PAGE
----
It comes attached to a desk-stand that also has a built-in shock mount, and this is definitely a really nice bonus to have since it will either completely avoid picking up unwanted vibrations coming from the desk, or at least reduce them significantly.
Note: The Rode NT USB doesn’t come with a built-in shock mount.
On the back of the microphone you’ll have access to the USB connection and to a headphone jack that lets you do zero-latency monitoring.
Once the microphone is connected and working, it will light up in a really nice red color (I used to think that this was the color of the microphone itself, but it’s actually thanks to the internal lighting).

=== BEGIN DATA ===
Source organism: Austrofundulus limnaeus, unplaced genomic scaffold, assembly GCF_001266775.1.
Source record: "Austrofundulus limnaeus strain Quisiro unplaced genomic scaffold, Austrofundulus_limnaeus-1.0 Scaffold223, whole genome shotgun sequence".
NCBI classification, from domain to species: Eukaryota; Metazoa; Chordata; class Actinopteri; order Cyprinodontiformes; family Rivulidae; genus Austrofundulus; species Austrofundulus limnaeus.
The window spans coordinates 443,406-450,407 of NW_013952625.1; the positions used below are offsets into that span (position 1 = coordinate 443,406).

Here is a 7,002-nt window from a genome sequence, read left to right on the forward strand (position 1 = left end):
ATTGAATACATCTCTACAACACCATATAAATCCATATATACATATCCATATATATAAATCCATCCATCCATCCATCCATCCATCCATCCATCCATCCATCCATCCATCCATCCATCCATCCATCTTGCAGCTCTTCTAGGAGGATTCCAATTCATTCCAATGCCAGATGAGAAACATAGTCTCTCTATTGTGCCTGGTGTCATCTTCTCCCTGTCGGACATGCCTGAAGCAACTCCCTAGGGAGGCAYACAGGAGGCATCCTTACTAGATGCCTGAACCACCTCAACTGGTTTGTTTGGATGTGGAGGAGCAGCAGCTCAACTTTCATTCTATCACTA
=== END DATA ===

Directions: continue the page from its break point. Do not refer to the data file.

On the top of the microphone you’ll find a touch-sensitive “Mute” button; When the mic is muter, the background light inside the microphone will turn off.
This is a really nice feature to have for two reasons; Most USB microphones don’t have this option and you need to turn the Gain dial all the way down if you want to mute it, and getting the exact same level afterwards can be tricky.
This way you only need to unmute it and you’re back recording at the exact same level.
The other reason is that since the microphone only lights up when it is recording, you’ll have visual feedback when it’s muted or not.